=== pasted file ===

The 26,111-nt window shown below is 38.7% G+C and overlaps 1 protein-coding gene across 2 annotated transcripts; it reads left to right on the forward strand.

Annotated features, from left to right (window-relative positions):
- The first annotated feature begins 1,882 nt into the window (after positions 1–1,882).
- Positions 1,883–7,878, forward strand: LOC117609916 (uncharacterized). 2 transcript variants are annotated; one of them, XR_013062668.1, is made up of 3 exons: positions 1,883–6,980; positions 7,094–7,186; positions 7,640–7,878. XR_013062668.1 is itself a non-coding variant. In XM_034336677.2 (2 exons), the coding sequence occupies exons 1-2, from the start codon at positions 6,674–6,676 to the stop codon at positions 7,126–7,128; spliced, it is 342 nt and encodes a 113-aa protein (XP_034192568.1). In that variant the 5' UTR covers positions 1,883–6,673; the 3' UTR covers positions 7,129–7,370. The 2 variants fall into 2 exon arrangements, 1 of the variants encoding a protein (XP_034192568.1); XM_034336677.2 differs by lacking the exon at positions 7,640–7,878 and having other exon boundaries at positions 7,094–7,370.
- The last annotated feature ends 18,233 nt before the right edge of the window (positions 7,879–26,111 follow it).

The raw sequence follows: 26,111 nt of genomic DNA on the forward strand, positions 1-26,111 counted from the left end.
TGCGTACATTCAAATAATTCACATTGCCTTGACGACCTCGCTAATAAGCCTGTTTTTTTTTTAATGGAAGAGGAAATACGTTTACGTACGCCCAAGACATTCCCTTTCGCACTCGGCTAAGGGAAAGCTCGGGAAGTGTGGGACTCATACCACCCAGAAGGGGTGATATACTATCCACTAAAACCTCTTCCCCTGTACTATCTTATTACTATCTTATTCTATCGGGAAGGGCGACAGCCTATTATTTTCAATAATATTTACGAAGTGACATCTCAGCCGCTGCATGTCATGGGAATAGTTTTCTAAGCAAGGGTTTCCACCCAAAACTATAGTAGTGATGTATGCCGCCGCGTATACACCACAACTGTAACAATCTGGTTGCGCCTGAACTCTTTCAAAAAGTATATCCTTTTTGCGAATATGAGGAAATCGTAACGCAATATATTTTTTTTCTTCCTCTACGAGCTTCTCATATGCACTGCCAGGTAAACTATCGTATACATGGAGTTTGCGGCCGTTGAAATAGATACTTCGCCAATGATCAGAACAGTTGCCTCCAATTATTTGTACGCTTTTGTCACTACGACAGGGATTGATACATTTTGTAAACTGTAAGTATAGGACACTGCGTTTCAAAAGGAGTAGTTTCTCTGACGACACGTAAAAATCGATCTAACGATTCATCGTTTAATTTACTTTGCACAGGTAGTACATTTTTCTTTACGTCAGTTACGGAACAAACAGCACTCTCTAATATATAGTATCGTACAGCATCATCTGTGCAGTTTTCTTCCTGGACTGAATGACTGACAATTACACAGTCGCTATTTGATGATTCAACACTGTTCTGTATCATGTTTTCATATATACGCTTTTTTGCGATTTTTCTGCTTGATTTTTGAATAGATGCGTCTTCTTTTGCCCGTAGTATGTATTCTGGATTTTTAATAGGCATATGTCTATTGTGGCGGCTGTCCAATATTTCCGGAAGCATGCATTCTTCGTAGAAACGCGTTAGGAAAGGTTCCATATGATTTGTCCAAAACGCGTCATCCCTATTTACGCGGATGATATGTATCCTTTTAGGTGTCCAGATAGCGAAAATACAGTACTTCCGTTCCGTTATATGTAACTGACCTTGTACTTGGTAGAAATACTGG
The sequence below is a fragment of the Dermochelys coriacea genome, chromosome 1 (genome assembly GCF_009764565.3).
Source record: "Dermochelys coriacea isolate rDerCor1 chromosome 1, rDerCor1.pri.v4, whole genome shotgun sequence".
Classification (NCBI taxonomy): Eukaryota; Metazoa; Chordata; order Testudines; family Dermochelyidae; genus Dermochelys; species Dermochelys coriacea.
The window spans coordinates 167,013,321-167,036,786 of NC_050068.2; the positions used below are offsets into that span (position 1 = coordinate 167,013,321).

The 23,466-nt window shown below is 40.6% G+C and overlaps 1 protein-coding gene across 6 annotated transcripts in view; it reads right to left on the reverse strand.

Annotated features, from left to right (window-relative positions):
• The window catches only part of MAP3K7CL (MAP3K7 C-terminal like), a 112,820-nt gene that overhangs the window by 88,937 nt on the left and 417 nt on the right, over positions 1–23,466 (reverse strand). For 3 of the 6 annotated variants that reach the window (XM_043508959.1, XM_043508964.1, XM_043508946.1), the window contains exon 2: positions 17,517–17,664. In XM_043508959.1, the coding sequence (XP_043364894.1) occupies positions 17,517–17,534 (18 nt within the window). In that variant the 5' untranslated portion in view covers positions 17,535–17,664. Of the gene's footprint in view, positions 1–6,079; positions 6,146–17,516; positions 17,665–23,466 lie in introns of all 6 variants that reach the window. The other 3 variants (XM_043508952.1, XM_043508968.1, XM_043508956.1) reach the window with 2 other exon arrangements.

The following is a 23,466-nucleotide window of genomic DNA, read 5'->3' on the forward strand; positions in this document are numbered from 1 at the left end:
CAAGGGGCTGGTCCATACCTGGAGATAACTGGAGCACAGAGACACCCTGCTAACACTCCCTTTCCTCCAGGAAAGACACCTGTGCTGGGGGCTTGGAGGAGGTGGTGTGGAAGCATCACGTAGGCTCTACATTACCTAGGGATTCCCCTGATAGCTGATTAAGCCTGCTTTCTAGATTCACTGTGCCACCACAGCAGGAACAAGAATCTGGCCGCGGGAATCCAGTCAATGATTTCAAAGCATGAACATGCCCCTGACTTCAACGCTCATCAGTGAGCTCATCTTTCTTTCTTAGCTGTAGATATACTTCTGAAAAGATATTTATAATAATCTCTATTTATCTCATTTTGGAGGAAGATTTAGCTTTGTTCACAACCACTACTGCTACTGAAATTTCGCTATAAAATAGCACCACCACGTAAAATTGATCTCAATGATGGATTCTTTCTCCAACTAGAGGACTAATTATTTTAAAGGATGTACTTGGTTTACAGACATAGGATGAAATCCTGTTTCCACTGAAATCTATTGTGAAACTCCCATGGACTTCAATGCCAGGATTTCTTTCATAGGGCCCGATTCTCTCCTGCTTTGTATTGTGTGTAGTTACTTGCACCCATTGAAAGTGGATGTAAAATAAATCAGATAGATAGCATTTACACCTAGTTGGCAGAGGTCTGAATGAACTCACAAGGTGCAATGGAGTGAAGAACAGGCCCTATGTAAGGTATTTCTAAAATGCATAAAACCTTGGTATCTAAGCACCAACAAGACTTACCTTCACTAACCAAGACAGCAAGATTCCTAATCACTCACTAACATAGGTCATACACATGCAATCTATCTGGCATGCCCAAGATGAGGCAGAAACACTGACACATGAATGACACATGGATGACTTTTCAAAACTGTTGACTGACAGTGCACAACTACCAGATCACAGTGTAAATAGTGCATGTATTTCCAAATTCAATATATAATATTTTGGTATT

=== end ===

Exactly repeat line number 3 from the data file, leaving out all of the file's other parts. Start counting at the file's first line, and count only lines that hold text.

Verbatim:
- The first annotated feature begins 1,882 nt into the window (after positions 1–1,882).